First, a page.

Female genital mutilation

It is estimated that 3 million girls are subjected to female genital mutilation (FGM) every year – joining the group of at least 200 million women and girls who already live with the consequences of FGM today. FGM refers to all procedures involving partial or total removal of the female external genitalia or other injuries (e.g., pricking, scraping, burning) to the female genitals for non-medical reasons.

There are no known health benefits of FGM. On the contrary, research shows that girls and women that have been subjected to FGM are at greater risk of complications during labour. Infants of mothers who have undergone more extensive forms of FGM are at an increased risk of dying at birth. Recent estimates reveal that most of the countries with high FGM prevalence also have high maternal mortality ratios.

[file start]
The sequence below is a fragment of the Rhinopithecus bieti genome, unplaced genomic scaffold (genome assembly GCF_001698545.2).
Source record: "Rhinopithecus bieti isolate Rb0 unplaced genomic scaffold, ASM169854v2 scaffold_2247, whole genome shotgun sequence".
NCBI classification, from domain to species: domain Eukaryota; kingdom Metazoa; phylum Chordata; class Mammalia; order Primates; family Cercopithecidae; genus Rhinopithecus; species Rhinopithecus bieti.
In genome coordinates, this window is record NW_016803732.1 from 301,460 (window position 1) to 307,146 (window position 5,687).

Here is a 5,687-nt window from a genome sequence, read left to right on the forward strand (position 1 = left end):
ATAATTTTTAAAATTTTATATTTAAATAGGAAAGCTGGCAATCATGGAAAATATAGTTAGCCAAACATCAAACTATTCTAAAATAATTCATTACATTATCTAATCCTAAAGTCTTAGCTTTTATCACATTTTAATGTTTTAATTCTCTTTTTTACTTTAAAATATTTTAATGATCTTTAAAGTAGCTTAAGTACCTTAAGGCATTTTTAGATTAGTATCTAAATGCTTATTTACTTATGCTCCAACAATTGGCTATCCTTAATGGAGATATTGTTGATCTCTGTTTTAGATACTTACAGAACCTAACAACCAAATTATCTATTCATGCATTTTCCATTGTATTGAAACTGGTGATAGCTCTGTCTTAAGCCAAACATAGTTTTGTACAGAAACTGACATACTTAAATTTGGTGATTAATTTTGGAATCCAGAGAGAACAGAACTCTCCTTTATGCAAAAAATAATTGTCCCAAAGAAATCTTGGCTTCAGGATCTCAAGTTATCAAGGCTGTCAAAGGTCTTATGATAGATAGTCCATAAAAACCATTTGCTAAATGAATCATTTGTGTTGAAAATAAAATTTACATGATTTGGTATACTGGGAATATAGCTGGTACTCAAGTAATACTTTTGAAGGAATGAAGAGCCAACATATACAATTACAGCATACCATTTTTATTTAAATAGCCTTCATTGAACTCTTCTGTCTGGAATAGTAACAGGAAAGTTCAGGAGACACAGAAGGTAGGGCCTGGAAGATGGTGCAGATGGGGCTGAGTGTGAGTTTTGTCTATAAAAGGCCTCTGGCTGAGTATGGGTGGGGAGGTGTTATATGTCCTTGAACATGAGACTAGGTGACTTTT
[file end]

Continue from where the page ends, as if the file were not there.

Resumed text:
FGM is a painful violation of human rights. The procedure – most often performed without anesthetics, and with the same un-sterile knife on girl after girl, can put girls’ lives and health at immediate risk by causing excessive bleeding or infection. But pain and life-threatening complications are risks that can stay with the girls and women throughout their life – in particular if they have been subjected to the most severe forms of FGM, which leaves the girl with just a small hole to pass urine and menstrual flow.

Where it is practiced, FGM is performed in line with tradition and social norms. It is often seen as a precondition for respect and acceptance in the local community, for being eligible for marriage, and to control girls’ sexuality. It is often a subject that is considered taboo to discuss. Under such circumstances, parents may not question FGM but consider it the best thing for their girls.

FGM predates and is not a requirement by any of the global large religions. It is practiced in some Christian, Muslim and Jewish cultures in a geographical belt that stretches across the northern half of the African continent and into the Middle East. It is also practiced in some places in Asia and Latin America and in diaspora communities across the world.

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